The First Airline for Air Travel

In some ways, it seems like centuries ago or that the airline passenger services have always been around. But, the reality is, that like in the computer industry, where an old computer is six years old, and things rapidly change, the airline industry has come so far in a mere 100 years.

It was in January, 1914, when the first passenger airline service went into being, The beginning was very humble: a single 75-hp engine, wooden, Benoist XIV flying boat. It took off on its first ever flight carrying one passenger for $400 (in today's dollars, that would be $9300) one way across from St. Petersburg, FL. to Tampa, FL. Flying at a fast 60 mph, this record flight and service took 23 minutes to fly 18 miles. The passenger ( a former mayor of the city) was more curious than not and he received the "natural elements" as an in-flight bonus (the cockpit was not enclosed). Now before you laugh, consider that before this service, it took two hours to travel by steam boat. That difference is a quantum difference. In 1913, a trip between the two cities, sitting on opposite sides of Tampa Bay, took two hours by steamship or from 4 to 12 hours by rail. Traveling by automobile around the bay took about 20 hours. A flight would take about 20 minutes.

The airline was a smash! And after the debut flight, about 1200 others took the same flight one way or not at a cost of only $5 one way (in today's money that is $116).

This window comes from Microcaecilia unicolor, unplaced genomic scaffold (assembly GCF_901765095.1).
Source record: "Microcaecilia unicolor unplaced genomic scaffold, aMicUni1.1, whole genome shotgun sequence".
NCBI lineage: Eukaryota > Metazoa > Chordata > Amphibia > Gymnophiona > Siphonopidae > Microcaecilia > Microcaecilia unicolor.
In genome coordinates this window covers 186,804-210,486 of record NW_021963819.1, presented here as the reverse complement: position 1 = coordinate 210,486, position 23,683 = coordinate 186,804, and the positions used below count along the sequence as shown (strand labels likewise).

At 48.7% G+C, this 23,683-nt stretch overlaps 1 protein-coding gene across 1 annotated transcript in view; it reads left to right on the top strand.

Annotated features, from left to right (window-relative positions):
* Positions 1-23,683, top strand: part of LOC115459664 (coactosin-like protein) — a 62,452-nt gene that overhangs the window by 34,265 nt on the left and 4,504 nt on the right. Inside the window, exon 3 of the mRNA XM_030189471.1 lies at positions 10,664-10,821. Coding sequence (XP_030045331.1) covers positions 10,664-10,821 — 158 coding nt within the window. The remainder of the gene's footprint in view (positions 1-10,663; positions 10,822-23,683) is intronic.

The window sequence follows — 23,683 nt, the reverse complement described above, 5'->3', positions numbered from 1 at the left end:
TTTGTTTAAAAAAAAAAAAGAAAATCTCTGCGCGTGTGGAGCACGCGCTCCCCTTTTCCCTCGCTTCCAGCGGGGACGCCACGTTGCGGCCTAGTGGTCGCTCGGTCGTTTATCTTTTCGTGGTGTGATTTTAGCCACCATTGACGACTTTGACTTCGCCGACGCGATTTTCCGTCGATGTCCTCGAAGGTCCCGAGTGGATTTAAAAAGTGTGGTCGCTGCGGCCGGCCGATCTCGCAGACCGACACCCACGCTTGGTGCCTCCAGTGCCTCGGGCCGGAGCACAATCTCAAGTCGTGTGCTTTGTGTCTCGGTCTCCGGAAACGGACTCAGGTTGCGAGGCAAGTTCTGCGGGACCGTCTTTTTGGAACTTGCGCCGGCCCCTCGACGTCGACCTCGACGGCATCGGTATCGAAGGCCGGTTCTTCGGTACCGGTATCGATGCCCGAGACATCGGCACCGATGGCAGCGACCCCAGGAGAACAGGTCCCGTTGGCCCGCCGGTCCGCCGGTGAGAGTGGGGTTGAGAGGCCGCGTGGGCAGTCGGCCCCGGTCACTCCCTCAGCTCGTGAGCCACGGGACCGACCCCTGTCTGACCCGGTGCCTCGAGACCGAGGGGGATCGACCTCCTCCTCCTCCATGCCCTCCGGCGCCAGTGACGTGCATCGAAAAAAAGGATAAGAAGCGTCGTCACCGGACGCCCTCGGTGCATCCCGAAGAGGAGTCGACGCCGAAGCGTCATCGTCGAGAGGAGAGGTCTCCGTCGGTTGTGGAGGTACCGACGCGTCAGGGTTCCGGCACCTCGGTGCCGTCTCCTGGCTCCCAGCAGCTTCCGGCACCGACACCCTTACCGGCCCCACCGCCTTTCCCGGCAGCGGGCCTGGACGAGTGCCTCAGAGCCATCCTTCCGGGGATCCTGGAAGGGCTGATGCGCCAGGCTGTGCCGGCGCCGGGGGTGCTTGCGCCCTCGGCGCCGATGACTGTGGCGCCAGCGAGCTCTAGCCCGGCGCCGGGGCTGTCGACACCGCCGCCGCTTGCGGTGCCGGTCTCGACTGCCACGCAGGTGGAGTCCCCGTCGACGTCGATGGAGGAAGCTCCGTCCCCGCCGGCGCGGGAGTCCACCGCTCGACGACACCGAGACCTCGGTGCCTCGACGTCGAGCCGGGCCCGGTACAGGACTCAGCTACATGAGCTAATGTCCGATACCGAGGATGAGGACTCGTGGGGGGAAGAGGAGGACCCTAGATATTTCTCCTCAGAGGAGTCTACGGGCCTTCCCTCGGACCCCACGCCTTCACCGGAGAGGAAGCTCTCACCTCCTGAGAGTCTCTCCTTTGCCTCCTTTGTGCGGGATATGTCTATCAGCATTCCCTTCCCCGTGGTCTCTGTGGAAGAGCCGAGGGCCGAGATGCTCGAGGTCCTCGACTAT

So, in 100 years, the airline industry went from one passenger to 800 aboard a A380 Airbus and fly over 600 mph for 8500 miles.

Once America caught wind of the first airline service, others popped up between Catalina Island and Los Angeles and another one flying from New York and Atlantic City. The first postal air service was between Petaluma, CA. and Santa Rosa, CA., a distance of 20 miles.

The first airline flight flew no higher than 50 feet over the water. Halfway to Tampa, the engine misfired, and he touched down in the bay, made adjustments and took off again. As the plane landed at the entrance of the Hillsborough River near downtown Tampa, pilot and passenger were swarmed by a cheering, clapping, and waving crowd of about 3,500. In the coming months, the airline made two flights daily, six days a week. Tickets sold out for 16 weeks in advance!

Airline travel has advanced so far, so fast. It is hard to believe it all started this way!

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